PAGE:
On Wednesday, American Banker reported that Chase had halted (or severely curtailed) credit card collections nationwide, firing attorneys and shutting down an operation that had been bringing in hundreds of millions in revenue.
Back in April, reporter Jeff Horwitz notes, the Wall Street Journal reported that some contract attorneys cited “documentation irregularities” for the move.
He then invokes the “R” word:
“Robo-signing, or the high-volume production of signed legal documents, has been a key element of the governmental and media foreclosure reviews. Chase’s current pullback raises at least the possibility that at least some banks may have documentation problems in other business lines.”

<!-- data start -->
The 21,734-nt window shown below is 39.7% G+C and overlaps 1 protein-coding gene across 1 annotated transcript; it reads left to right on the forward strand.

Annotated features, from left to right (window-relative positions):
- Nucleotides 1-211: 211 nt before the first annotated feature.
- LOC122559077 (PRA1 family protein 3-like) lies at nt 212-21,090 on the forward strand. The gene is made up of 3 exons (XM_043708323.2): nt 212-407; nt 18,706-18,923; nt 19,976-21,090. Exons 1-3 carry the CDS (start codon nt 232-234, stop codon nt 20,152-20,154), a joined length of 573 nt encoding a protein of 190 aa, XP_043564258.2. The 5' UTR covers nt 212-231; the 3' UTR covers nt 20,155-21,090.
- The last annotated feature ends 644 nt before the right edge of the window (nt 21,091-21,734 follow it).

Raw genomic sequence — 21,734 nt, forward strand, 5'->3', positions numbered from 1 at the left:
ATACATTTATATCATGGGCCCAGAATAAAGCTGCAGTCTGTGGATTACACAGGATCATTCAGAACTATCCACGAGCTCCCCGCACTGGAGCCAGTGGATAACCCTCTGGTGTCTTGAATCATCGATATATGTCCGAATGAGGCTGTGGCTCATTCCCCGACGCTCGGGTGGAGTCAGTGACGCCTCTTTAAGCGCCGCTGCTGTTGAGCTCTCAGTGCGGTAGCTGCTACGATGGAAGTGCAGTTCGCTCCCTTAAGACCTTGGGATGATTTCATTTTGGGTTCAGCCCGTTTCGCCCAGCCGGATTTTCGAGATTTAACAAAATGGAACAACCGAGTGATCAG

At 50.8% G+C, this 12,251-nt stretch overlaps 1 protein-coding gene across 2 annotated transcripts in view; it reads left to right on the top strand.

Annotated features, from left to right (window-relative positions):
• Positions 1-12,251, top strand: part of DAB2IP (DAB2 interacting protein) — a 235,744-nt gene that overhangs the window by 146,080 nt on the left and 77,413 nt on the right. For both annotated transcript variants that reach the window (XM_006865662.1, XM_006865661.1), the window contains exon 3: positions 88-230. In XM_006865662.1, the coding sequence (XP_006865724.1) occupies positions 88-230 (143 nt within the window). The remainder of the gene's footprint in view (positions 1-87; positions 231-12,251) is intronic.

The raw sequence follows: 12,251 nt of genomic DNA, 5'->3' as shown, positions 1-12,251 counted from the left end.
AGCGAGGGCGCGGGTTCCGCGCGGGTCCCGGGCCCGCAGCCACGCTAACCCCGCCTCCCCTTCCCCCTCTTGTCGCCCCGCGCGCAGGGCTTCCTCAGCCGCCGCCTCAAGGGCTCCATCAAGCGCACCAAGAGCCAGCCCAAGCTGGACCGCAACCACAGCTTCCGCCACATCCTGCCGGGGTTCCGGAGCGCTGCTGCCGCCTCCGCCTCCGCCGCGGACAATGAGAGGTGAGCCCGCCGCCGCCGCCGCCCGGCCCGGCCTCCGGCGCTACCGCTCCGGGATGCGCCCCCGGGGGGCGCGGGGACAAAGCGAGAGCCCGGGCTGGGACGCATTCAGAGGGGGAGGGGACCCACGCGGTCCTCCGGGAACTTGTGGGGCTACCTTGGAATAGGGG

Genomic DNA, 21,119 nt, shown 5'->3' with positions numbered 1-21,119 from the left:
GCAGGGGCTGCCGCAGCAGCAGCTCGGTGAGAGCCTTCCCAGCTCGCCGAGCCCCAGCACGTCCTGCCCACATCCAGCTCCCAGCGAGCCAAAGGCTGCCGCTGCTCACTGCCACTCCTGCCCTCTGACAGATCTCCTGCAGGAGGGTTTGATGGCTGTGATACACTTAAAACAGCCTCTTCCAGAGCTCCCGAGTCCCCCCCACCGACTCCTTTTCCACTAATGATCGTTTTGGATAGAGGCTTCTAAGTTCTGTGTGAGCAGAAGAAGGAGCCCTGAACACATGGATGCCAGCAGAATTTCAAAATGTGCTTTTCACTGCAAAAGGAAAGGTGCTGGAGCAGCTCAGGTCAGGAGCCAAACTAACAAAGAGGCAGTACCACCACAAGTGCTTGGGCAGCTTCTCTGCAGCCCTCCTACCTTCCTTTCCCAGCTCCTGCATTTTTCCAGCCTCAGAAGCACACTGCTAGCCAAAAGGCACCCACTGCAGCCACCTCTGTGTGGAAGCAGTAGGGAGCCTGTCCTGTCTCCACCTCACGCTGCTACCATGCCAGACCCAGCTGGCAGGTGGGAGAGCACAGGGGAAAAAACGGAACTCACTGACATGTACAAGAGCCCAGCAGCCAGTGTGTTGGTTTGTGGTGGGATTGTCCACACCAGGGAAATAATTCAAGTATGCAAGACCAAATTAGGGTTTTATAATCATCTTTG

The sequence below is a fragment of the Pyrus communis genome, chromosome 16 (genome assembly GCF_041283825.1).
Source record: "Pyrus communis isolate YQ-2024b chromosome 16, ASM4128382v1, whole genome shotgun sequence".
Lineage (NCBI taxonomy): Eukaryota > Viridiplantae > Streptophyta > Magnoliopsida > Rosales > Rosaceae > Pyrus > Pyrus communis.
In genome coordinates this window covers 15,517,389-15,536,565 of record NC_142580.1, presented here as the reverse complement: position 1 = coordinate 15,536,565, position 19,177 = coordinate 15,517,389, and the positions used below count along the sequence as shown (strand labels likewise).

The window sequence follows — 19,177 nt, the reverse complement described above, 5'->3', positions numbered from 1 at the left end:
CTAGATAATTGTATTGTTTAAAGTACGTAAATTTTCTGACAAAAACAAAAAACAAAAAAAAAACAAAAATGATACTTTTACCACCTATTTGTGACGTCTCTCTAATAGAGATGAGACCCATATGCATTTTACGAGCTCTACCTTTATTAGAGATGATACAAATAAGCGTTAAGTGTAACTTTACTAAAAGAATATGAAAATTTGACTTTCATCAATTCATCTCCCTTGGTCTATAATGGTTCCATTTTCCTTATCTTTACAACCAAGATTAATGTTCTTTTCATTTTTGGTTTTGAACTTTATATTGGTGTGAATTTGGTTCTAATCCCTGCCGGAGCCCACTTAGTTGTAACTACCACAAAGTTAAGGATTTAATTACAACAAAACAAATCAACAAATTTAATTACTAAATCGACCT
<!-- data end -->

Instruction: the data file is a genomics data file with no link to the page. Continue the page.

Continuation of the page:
Horwitz quotes one anonymous ex-Chase employee that terminations came down fast and without warning:
“Nobody told anybody anything. It was very traumatic…I think there were investigations by the [Office of the Comptroller of the Currency] and other government entities. If we’re not there, we can’t be interviewed.”
Chase has thus far not commented on why it’s halted collections. The OCC also declined to comment, Horwtiz reports.